If you own a property in an area that is densely populated by local students, or if you are looking to potentially purchase a property that could be rented out to students, then you’ve likely seen plenty of money signs, as well as warning lights. The thought of letting a property to a bunch of outrageous students who drink too much and party too hard can scare away many potential investors, and to others is seen as a worthwhile business move. To help you make up your mind, here are the 3 biggest pros and the 3 biggest cons of becoming a student landlord.
Increased overall monthly rent
When letting to students, compared to letting to a family, you get the benefit of being able to charge rent per room rather than per house. So overall it is often the case that the monthly yield is much higher. This is especially true if you are able to convert the living room into another bedroom; students would go for this option but it’s unlikely a family would be as keen to.
Save money because students expect less
It’s not exactly uncommon knowledge that students are known for being a bit messier and a bit less fussy when it comes to where they live, and this offers landlords the chance to save money. In many cases, cheaper fittings, basic coats of paint and a few dents here and there will not faze students when they’re looking for somewhere to rent, whereas this could easily put off other potential tenants.
It shouldn’t be very hard to find tenants
In many cities in the UK, recent years have seen a continual upward trend in the number of university students, and as such this has led to an increase in the demand for housing. What this means is that, as long as your property is well situated, you shouldn’t find it too hard to find tenants, especially if you put in minimal amounts of effort by going to one or two housing fairs that campuses commonly hold between December and February.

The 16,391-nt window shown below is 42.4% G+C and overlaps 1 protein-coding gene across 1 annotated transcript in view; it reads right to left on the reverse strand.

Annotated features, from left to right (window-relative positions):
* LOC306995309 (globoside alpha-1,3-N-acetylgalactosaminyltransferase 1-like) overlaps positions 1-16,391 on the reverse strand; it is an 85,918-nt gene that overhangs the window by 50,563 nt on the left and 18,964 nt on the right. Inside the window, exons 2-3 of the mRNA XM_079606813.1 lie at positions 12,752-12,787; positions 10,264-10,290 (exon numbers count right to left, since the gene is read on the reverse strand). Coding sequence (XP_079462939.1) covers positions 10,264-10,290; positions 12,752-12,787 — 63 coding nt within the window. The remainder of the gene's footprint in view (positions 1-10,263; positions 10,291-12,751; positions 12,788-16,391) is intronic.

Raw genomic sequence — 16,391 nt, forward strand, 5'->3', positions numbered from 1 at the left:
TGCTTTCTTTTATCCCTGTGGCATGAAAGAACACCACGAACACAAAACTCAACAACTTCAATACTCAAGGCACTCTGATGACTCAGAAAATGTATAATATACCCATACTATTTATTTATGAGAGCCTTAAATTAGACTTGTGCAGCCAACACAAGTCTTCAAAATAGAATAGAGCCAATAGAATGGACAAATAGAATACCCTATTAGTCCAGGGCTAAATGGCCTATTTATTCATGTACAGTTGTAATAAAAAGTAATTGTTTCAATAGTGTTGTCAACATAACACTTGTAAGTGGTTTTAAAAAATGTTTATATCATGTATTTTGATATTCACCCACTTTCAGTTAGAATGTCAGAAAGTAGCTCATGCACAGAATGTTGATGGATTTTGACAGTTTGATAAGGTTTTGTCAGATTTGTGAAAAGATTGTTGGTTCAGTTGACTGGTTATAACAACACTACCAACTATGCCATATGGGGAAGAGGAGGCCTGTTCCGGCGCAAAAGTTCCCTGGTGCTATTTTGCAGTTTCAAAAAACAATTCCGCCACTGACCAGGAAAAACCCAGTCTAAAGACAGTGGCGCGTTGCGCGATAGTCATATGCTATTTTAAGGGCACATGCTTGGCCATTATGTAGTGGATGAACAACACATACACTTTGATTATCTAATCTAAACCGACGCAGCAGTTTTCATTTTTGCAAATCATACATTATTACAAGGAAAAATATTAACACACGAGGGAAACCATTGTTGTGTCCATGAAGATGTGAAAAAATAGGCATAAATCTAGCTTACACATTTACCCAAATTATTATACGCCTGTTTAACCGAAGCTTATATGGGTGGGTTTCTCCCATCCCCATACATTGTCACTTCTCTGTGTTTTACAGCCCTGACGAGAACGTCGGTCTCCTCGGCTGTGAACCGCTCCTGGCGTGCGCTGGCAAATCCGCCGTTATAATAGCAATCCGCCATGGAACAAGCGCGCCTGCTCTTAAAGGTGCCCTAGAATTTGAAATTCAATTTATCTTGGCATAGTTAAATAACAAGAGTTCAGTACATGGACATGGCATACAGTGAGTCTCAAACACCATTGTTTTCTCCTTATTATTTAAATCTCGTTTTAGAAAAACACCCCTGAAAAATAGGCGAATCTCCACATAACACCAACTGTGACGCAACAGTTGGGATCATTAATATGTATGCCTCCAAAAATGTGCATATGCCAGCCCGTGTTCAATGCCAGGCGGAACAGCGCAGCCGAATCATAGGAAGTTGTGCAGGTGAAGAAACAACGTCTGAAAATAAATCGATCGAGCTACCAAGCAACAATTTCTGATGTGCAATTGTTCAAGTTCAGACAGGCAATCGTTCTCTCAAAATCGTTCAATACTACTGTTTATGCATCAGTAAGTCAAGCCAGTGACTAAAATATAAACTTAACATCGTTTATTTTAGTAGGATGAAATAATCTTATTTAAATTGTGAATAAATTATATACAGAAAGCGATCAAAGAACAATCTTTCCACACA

More risk of damage to property
The nature of being a student is that you go to and also host a lot of parties. Your property will no doubts be the recipient at some point of a lot of drunk students who may be prone to damaging things. You will want to take care to be aware of exactly what is in the property and the quality it is in, and don’t go releasing deposits without thorough checks of the property.
Cost of insurance
Letting a house to students can in many cases mean that your insurance costs will go up, as they are perceived as more of a risk. Depending on where you are situated and the nature of insurance costs in the area, this may be a large and necessary cost for you to factor in, so be sure to do take this into consideration and do some quick searches.
Students aren’t there all year round
It’s important to realise that, unlike renting to a family, students don’t require housing in the summer months so your house will sit vacant during that time. This does offer the chance to deal with any necessary repairs and maintenance, but you will need to account for the fact that you will have no income from the property for up to 3 months of the year.
What this shows is that, if done properly, letting student properties can be a profitable endeavour, but there are challenges involved. Be sure to do your research into whether the demand is there and whether you can get something in the right location. If so, then you could be on to a good money-making opportunity, as shown by how many people already choose to rent to students.